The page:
Wengie– YouTuber with over 12 million followers on social: The trend I see is influencers trying new things! They are using their audience to develop their passions, whether it’s acting, singing or writing. I’m seeing influencers do really well in a new space which is interesting because many are going solo, not needing the distribution machine that talent has needed in the past, like record labels or publishing houses.
DeStorm Power– YouTuber with over 12 million followers on social: I see influencers showing their star power by competing with the traditional media by doing even bigger campaigns. From commercials to billboards they’ll show they can go just as big.
Charlie Xavier (aka WOLFIE)– YouTube comedian with over 8 million followers on social: Big brands continued to dabble in the space with micro-budgets in 2017; testing influencer marketing for the first time. We’re finally in a place where major brands have now completed their “proof of concept” campaigns and will be shifting a massive piece of their budgets from mainstream marketing over to influencers. Next year is going to be our year, as creators. I’m excited to see what comes and to see how the brands who really “get it” will execute breakthrough ideas that continue to push the boundaries of advertising and marketing.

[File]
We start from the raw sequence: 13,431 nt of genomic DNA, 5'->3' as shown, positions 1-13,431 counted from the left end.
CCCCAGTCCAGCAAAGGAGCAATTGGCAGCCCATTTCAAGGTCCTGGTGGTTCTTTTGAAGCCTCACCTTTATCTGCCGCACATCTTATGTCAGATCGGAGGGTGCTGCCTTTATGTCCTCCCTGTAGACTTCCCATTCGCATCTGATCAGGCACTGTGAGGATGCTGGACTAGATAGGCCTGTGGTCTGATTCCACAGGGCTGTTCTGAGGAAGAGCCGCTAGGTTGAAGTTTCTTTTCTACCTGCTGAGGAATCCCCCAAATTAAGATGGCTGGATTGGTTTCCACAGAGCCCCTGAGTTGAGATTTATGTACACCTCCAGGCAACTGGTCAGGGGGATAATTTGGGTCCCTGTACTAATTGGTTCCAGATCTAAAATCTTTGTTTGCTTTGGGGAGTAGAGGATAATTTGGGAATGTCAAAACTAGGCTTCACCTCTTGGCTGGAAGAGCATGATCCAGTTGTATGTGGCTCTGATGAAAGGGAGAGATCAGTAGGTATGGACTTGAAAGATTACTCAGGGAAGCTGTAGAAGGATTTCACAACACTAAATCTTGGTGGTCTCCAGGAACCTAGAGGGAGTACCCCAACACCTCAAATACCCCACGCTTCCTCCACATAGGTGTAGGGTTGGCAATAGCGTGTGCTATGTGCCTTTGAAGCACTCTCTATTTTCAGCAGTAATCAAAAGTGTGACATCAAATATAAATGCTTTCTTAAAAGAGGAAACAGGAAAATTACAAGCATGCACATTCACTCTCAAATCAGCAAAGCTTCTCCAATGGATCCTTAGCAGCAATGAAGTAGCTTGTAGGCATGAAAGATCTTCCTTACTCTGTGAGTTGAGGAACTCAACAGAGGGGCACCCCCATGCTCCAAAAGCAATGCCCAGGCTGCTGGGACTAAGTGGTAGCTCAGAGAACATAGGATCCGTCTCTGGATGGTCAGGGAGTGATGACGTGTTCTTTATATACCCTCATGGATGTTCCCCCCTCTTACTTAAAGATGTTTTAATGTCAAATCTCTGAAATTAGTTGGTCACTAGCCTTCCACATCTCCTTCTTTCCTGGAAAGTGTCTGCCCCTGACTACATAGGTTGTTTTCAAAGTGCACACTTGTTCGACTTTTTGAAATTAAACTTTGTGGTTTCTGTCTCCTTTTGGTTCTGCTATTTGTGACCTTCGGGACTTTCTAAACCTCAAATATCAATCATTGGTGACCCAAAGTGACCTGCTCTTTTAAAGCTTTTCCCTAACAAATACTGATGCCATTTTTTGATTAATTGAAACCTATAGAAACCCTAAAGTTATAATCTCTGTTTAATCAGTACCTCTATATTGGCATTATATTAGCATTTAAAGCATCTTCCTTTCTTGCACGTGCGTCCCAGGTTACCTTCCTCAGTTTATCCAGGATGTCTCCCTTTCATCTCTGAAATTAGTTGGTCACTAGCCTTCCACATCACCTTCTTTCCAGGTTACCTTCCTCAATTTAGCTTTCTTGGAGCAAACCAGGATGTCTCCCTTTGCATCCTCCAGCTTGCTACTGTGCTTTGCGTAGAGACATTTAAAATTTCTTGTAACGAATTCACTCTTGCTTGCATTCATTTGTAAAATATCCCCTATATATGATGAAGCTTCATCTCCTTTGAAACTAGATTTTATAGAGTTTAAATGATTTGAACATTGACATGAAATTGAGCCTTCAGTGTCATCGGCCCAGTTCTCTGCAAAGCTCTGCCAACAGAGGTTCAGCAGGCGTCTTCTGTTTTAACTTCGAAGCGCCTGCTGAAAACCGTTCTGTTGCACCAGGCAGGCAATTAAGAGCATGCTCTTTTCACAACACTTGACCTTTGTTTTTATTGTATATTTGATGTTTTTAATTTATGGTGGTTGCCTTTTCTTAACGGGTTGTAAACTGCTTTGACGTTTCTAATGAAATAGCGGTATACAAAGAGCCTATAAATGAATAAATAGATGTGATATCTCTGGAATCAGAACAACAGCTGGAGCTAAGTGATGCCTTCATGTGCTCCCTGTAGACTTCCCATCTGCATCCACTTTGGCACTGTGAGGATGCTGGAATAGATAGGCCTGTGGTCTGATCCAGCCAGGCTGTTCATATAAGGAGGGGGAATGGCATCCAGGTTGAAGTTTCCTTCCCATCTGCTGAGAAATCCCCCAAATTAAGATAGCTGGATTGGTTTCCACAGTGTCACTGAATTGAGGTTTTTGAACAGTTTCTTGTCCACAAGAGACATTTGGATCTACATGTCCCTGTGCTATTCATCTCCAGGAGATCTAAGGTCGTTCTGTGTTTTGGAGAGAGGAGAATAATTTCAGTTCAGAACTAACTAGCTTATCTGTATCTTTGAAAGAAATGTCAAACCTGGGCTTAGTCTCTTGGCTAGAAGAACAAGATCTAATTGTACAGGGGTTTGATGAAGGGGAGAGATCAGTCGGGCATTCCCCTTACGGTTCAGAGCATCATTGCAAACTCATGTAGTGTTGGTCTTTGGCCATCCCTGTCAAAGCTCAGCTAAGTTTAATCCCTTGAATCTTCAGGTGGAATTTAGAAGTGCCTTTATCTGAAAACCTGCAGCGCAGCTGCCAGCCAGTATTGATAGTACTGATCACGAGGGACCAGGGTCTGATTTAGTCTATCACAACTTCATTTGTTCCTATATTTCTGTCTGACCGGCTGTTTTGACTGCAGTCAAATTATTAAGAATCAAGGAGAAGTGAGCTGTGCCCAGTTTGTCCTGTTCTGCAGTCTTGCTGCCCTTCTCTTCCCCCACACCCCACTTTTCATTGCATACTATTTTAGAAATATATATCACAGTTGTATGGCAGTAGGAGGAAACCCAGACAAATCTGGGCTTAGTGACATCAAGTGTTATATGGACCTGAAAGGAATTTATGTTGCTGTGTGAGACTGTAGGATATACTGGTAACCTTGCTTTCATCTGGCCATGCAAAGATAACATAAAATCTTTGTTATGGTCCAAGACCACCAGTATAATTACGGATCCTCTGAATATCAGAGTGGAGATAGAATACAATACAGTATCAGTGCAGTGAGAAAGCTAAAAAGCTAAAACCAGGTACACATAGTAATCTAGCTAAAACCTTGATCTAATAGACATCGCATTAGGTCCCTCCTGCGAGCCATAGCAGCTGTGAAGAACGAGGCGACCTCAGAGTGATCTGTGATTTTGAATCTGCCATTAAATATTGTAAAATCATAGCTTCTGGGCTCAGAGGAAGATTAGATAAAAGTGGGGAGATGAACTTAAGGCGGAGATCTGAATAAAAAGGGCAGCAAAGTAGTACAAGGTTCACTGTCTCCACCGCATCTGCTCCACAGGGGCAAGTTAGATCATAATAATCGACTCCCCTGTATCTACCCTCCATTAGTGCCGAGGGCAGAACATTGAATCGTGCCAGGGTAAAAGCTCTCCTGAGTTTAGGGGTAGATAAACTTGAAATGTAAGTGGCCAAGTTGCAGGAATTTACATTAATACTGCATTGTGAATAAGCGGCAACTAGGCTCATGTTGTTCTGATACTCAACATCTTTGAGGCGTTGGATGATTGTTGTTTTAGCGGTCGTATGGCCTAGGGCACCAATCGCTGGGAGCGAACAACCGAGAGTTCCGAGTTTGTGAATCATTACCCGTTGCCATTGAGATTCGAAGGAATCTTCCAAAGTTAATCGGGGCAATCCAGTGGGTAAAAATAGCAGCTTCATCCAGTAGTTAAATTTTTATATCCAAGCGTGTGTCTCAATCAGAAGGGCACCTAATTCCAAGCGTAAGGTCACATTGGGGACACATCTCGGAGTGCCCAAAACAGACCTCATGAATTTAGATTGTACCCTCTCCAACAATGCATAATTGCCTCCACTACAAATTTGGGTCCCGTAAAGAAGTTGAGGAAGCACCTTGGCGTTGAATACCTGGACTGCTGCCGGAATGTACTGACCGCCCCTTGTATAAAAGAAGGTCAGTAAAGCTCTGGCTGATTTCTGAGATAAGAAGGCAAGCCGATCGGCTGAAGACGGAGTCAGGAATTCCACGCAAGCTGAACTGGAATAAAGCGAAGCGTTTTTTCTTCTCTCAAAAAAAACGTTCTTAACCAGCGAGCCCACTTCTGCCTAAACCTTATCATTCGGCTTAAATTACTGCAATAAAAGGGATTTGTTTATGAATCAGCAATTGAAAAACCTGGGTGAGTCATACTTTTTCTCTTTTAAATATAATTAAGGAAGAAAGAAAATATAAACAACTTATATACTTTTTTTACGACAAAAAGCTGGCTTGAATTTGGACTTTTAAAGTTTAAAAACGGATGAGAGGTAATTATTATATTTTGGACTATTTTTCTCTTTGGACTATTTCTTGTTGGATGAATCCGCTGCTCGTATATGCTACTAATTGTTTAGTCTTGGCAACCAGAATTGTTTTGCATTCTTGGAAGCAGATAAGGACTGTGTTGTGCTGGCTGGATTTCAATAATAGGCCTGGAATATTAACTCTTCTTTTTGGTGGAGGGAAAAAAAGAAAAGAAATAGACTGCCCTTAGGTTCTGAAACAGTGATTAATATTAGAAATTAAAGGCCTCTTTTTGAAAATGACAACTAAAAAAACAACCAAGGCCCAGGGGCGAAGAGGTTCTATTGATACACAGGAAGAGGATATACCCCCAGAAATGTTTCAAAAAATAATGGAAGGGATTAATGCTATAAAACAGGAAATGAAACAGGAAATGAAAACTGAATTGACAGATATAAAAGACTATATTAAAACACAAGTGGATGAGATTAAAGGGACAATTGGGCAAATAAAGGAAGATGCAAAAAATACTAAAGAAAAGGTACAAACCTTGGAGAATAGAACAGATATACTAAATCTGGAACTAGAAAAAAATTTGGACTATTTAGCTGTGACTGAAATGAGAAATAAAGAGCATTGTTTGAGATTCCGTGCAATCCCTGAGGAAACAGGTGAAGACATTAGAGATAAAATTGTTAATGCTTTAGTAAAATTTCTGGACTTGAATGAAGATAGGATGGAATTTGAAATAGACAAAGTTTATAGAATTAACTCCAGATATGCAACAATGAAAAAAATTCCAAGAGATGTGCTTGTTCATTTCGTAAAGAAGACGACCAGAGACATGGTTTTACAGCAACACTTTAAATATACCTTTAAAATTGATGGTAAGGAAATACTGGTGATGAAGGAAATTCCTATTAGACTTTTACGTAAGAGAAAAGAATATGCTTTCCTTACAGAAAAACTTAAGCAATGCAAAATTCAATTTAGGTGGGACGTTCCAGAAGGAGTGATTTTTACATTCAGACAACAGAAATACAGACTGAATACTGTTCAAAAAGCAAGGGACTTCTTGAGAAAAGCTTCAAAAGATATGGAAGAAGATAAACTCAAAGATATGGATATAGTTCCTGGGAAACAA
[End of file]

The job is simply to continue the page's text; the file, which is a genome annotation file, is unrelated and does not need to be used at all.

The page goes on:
Karina Garcia– YouTuber with over 7 million followers on social: From where I’m situated, I’ve noticed an increase in brands looking to produce family-friendly branded content. My connection with my fans is extremely personal. In order to provide an authentic experience for the fans, as well as provide a return on investment for the brand, I believe we’ll see more and more brands establishing long-term relationships with individual creators instead of enlisting a large number of talent to create one-off pieces of content. My area of focus, DIY and crafting, is a perfect bridge between the digital and real world because it allows my fans to use their hands to replicate the different projects. This high level of interactivity provides the fans with a less passive experience than typical video content and the brand with a longer and more meaningful impression on their target audience.